So what will dictate what companies or products are popular and which are not? Take a look at the fashion industry. The whole skirt-length, tie-thickness phenomenon will occur in the technology arena. Fads will come and go. Specific products will become popular because of subtle differences between them and competing products that the masses somehow identify as "modern" or "cool". Eventually the recycling process will begin, probably on a 15-20 year cycle, but perhaps even faster in the technology market. Some company will dredge up a GUI or method of doing something that was popular a couple product generations back, and it will make a resurgence for a while. Speech driven interfaces will become popular, then eventually be perceived as stupid and primitive. Gesture driven interfaces will become popular, then people using them will eventually be seen as old-fashioned and out of vogue. Direct interfacing to the human neurological system will become practical and popular, then later will be seen as too unnatural and invasive, leading full circle back to some other method of interfacing.

    So I don't think any one company is going to dominate for any duration, because they will not be able to make their product different enough (for better or worse) to make it stand up against the alternatives. This is where open source will really make a huge impact. The odds of a company like Microsoft managing not just to survive, but to dominate these kinds of drastic changes in technology paradigms is very, very unlikely.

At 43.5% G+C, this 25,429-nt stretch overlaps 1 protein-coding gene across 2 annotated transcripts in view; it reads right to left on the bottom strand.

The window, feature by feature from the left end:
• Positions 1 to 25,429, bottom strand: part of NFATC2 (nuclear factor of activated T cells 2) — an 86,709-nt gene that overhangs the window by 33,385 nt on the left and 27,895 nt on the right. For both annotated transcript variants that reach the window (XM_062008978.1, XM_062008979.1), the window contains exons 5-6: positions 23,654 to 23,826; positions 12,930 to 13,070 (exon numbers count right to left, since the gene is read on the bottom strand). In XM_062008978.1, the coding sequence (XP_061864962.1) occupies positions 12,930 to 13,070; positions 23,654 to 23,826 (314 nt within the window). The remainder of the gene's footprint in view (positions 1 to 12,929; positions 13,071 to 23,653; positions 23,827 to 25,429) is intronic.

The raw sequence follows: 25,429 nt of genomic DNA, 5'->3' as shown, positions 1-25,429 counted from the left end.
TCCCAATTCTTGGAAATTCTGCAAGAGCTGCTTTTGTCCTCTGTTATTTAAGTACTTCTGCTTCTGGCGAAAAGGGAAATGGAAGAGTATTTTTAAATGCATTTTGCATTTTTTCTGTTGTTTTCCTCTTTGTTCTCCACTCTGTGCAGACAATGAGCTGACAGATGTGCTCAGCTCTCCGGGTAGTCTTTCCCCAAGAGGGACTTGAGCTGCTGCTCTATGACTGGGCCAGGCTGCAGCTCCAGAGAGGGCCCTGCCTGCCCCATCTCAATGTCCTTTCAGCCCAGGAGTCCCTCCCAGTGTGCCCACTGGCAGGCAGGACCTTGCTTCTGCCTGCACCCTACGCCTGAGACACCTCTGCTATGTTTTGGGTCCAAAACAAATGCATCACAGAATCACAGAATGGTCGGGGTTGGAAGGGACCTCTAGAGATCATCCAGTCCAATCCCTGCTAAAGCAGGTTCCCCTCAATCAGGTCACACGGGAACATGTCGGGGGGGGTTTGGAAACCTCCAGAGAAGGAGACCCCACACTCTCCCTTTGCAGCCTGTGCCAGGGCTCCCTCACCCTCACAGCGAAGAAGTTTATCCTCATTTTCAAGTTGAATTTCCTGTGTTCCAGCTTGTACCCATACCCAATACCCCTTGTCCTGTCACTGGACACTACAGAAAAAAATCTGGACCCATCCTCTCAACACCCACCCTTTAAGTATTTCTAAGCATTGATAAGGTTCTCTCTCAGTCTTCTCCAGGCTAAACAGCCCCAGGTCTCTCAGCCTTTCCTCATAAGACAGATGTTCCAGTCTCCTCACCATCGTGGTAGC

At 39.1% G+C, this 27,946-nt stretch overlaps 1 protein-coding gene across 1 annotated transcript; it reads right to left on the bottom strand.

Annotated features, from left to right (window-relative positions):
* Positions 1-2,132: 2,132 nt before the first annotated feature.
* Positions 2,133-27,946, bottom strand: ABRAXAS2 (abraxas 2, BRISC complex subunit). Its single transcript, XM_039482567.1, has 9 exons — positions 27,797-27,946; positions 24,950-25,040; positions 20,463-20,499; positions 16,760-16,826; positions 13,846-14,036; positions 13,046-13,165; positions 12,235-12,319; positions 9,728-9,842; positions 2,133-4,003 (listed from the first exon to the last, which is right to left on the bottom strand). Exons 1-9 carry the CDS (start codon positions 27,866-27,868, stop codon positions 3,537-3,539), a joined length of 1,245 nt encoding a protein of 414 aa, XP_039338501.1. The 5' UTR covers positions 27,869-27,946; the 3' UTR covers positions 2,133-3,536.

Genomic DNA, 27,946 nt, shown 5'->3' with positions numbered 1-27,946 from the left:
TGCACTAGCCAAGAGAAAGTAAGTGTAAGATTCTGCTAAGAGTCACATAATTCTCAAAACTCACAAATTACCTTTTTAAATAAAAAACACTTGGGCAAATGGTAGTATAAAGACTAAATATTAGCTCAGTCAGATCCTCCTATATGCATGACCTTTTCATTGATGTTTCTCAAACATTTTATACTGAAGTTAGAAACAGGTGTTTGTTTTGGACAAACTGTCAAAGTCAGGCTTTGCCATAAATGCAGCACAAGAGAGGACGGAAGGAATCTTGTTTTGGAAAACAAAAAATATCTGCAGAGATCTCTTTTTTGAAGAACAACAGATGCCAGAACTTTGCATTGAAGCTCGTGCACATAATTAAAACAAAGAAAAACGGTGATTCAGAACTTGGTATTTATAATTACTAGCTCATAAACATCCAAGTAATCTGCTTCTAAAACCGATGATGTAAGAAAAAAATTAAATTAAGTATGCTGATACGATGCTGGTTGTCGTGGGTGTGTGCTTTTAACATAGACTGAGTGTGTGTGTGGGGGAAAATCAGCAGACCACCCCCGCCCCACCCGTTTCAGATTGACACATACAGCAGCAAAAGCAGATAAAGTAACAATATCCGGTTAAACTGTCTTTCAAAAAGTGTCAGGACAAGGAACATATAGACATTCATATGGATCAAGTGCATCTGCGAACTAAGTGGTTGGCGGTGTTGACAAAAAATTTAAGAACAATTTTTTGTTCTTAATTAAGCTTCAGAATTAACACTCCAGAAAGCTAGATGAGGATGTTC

• by realmolo (574068) on Monday December 29, 2008 @02:30PM (#26260033)

    Seriously. At this point, it's fairly obvious that Microsoft is going to be creating an all-new version of Windows that breaks backward-compatibility, and runs all the old stuff in a VM. As long as they release a new version of Office for the new OS, they won't lose much market share.

    Honestly, that's the best of both worlds. The old Windows cruft goes away, but old apps keep working until they can be re-written.

    Re-writing apps is hard, and that's what has kept Windows from *truly* evolving. Yeah, major commercial apps get re-written pretty quickly, but it's all those unique "business critical" apps that have been created by low-paid, inexperienced, in-house programmers that never get updated. Too many companies depend on those things, so MS has kept that junk running, at the expense of actually making Windows better.